- Should Trees have Standing? And Other Essays on Law, Morals and the Environment (Oceana Publications, 1996)
- The Gnat is Older than Man: Global Environment and Human Agenda, (Princeton U. Press, 1993); (paperback 1995)
- Earth and Other Ethics, Harper & Row, New York (1975); Colophon Books (1976)
- Where the Law Ends: The Social Control of Corporate Behavior, Harper & Row, New York (1975); Colophon Books (1976)
- Should Trees Have Standing?--Toward Legal Rights for Natural Objects, William Kaufmann, San Francisco (1974);Revised Edition, Avon Books, New York (1975); Second revised edition, Tioga Books, (1988). [German Translation with Epilogue: i>Umvelt vor Gericht: Die Eigenrechte der Natur, Trickster Verlag, Munich (1987; rev'd ed. 1992)]
- Law, Language & Ethics (with William R. Bishin), Foundation Press, Mineola (1972).
Articles and Book Chapters
- “Is Environmentalism Dead?,” 38 Environmental Law 19 (2008). - (Hein)
- “Ethics and International Environmental Law,” Handbook for International Environmental Law (Dan Bodansky, Jutta Brunnée and Ellen Hey, eds., (Oxford U. Press 2007).
- “Common but Differentiated Responsibilities in International Law,” 98 Am. J. Int'l Law 276 (2004). - (Hein)
- “Do Morals Matter?: The Influence of Ethics on Courts and Congress in Shaping U.S. Environmental Policies,” 37 U.C. Davis L. Rev. 13 (2003) and (simultaneously) 27 Environs 13 (Fall 2003). - (Hein)
- “Is There a Precautionary Principle?,” 31 Environmental Law Reporter 10790 (2001).
- “The Environment in Wartime: An Overview” in Jay Austin and Carl Bruch, eds. The Environmental Consequences of War: Legal Economic and Scientific Perspectives. (Cambridge U. Press 2000).
- “Whaling and its Critics,” R. Friedheim, ed. Toward a Sustainable Whaling Regime, (U. of Washington Press, 2000).
- “Agriculture and the Environment” in A.H. Benjamin and J.C.M. Sicoli, eds. Agricultura e Meio Ambiente (Imprensa Oficial, Sao Paulo 2000).
- “Land Use and Biodiversity,” 27 Ecology Law Quarterly 967 2001. (Symposium: “Environment 2000: New Issues for a New Century.”)
- "Agriculture and the Environment: Challenges for the New Millennium," 5 Revista De Direito Ambiental (outubro-dezembro) 9 (2000).
- “Can the Oceans be Harbored?: A Four Step Plan for the 21st Century,” 9 Review of European Community and International Environmental Law 9 37 (1999).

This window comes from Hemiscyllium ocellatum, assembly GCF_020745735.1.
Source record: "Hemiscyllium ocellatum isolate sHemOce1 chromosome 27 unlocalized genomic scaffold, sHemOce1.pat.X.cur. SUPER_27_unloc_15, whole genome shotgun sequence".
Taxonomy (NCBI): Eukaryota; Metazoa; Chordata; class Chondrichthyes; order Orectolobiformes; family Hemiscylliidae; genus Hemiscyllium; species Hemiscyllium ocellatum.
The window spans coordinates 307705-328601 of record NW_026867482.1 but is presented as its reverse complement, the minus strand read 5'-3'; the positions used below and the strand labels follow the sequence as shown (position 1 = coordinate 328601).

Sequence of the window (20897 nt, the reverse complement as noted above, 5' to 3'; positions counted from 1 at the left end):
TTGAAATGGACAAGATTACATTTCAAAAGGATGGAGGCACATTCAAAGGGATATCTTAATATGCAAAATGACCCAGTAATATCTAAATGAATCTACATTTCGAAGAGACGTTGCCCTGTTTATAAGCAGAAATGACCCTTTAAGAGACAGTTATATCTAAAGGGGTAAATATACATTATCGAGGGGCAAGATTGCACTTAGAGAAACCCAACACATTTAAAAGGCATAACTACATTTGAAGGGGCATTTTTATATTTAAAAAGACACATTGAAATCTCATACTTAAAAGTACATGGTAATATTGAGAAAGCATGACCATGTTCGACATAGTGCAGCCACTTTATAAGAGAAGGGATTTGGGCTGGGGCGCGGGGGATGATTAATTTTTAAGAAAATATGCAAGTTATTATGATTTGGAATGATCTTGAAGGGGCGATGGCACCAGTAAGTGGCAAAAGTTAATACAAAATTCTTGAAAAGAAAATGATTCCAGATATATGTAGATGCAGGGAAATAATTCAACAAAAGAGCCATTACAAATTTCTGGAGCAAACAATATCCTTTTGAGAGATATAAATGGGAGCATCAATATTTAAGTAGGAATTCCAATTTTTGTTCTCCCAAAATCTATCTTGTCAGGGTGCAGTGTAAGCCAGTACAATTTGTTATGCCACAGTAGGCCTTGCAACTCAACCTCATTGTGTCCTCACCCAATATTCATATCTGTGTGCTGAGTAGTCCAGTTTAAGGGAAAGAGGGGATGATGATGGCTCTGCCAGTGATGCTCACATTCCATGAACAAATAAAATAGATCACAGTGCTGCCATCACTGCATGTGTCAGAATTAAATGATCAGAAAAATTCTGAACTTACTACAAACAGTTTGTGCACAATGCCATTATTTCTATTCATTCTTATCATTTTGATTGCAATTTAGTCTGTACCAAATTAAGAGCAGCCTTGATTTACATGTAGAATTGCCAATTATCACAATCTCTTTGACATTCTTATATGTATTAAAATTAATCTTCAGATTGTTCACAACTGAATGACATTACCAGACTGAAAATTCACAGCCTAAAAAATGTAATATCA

- “Biological Assets in Law and Economics” in L.D. Guruswamy and J. A McNeely, eds. Protection of Biodiversity: Converging Strategies (Duke University Press 1998).
- “The Maladies in Global Fisheries: Do Trade Laws Hold Some Remedies?” in Final Report, Japan-United States Collaboration on Trade and the Environment (New Haven, 1998).
- "The Crisis in Global Fisheries: Can Trade Laws Provide a Cure?," 24 Environmental Conservation 97 (1997).
- "Too Many Fishing Boats, Too Few Fish: Can Trade Laws Trim Subsidies and Restore the Balance in Global Fishing?,” 24 Ecology Law Quarterly 505 (1997). - (Hein)
FACULTY IN THE NEWS
John Matsusaka, director of the Initiative and Referendum Institute, was quoted on the effectiveness of ballot measures for enacting conceptual issues compared to regulatory issues. “In my mind, ballot propositions are good for conceptual issues—do you want to limit your property taxes, or do you want to have the death penalty or not,” Matsusaka said. “I don’t think it’s good for detailed regulatory structures.”
Gillian Hadfield was appointed to serve on the ABA's new Commission on the Future of Legal Education.
"Silly Rules," Workshop of the Center for Human-Compatible Artificial Intelligence, University of California, Berkeley, CA.
Gillian Hadfield moderated "Hyperloop One and Autonomous Transportation: A Test Case for Innovative Governance," Governance of Emerging Technologies Conference, Arizona State University, Phoenix, AZ.